Speaking of The Mousetrap, here is a Tom Stoppard anecdote. If you have never seen The Mousetrap and you don’t know whodunit and you don’t want to, don’t carry on reading this paragraph. You have been warned. Tom Stoppard’s play The Real Inspector Hound is a parody of The Mousetrap and those country house type mysteries, and it’s also a parody of theatre critics. And it steals lots of plot elements from The Mousetrap, as the title The Real Inspector Hound suggests, which might have caused the Mousetrap people to object. But! But but but! They couldn’t! Because if they objected publicly, and it got into the newspapers, then even mentioning the title of The Real Inspector Hound would give away the ending to The Mousetrap. To me that is very funny.
I love Tom Stoppard. Why have I not said anything at all in this blog about Tom Stoppard? I love Tom Stoppard. When I was in high school I went through this phase where I didn’t want to read anything but Tom Stoppard plays. (It was a brief phase – my plays phases always are.) Tom Stoppard is a genius. I shall reread some of his plays and review them here soon, so that I can quote him. He writes the Britishest plays I have ever seen, and he is an absolute master of one-liners. If you haven’t read anything by him, you should get on that. Rosencrantz and Guildenstern Are Dead is the obvious place to start; Dogg’s Hamlet and Cahoot’s Macbeth are fun, The Real Thing has an excellent line about Beethoven and entertains me hugely; Indian Ink and Arcadia are associated closely in my mind, and they’re both very good; and The Invention of Love is an extremely sad but still brilliant play about A.E. Housman.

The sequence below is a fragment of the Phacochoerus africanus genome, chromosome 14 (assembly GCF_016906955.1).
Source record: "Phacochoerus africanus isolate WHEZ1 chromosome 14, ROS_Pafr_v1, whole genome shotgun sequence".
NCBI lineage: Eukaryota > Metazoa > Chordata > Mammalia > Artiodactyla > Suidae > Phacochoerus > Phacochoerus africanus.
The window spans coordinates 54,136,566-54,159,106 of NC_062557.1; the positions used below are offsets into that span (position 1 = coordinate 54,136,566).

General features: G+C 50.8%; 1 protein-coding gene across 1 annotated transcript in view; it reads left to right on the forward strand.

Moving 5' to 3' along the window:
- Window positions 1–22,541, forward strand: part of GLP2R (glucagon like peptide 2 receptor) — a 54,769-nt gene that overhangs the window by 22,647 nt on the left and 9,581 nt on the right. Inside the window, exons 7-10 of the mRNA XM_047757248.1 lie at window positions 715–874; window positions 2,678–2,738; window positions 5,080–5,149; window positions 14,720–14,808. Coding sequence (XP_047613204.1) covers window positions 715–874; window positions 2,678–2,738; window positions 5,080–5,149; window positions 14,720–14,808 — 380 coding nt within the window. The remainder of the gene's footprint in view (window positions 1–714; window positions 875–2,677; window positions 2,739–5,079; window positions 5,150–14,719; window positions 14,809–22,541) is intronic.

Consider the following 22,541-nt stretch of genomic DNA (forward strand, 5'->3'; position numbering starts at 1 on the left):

Tom Stoppard. I tell ya what.